Lighting up Christmas
To celebrate community, creativity and Christmas, check out the Festival of Light in Kilkenny’s Castlecomer which is sure to be a hit with whole family.
Beginning on November 30 and running straight up to December 24, you and your kids will get to make your own lanterns, participate in The Parade of Light and watch Santa Claus as he lights up the Square. As part of Yulefest Kilkenny, you can also experience a winter wonderland located in the heart of The Discovery Park woodlands.
Alongside meeting the talented makers at the Craft Yard Castlecomer estate and sourcing gifts for your loved ones, you can treat yourself to some delicious hot chocolate or tasty sausage rolls all the while enjoying the Magical Silhouettes in the windows.
Be sure to wrap up warmly, as this is sure to be an unforgettable experience!
At Christmas, we usually receive some quirky or bizarre gifts that make us wonder who came up with the idea in the first place. Well, Flask Mittens certainly fit into this category, because as the name suggests – these mittens also act a flask.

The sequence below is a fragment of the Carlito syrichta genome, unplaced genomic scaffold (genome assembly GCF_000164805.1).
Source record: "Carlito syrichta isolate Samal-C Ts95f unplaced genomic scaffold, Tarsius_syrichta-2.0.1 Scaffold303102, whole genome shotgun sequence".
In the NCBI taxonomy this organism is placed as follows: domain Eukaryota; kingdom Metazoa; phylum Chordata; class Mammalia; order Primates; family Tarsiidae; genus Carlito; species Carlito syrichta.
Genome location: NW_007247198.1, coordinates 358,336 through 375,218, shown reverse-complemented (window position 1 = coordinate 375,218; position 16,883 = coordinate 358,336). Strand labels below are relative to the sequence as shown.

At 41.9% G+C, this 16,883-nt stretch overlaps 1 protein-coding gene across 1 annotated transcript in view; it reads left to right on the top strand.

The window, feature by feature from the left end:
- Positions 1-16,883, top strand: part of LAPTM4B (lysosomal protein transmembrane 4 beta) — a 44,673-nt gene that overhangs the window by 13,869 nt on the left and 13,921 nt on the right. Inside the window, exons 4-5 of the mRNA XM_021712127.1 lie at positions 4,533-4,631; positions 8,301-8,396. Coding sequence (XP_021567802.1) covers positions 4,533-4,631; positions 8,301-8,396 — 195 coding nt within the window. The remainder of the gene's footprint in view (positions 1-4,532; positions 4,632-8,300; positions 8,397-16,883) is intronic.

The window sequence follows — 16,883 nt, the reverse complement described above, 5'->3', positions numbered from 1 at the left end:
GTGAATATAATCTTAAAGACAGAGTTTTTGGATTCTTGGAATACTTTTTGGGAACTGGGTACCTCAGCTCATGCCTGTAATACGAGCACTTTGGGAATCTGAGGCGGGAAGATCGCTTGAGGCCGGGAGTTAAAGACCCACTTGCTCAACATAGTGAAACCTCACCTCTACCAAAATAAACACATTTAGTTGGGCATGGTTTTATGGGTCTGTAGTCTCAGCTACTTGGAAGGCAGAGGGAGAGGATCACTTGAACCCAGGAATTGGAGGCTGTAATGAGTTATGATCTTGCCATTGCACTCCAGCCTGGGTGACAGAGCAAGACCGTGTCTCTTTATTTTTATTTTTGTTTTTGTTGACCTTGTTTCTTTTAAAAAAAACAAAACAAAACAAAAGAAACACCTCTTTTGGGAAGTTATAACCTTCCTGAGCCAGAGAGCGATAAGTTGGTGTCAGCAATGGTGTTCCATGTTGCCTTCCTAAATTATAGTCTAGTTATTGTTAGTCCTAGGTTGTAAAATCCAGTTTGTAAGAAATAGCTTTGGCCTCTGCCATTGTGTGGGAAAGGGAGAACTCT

While some presents only have novelty value, these gloves are actually practical and keep your hands warm. Each snug pair has a flexible plastic 4-ounce container hidden inside the left-hand glove, so that you can enjoy a quick sip of coffee, tea or eggnog.
The liquid will stay warm for hours and keep your hands toasty at the same time. This is an ideal gift for those that like ‘out-there’ presents or for a practical person who wants to kill two birds with one stone by not having to carry a flask in the cold weather.
Around 1% of people suffer from peanut allergies which can cause an incredible strain not only on their culinary lives, but also their normal, everyday interactions. However, a new treatment developed by experts across the world is hoping to tackle this problem. The study tested the effectiveness of a new oral immunotherapy for peanut allergy that delivers a target daily maintenance dose of 300mg of peanut protein.
The results revealed that participants saw a significant increase in their tolerance to peanuts. Study author Dr Stephen Tilles said: “We were pleased to find that two-thirds of the people in the study were able to tolerate the equivalent of two peanuts per day after nine to 12 months of treatment, and half the patients tolerated the equivalent of four peanuts.”
Despite the positive results, it does not mean that people with a peanut allergy can eat peanuts whenever they want.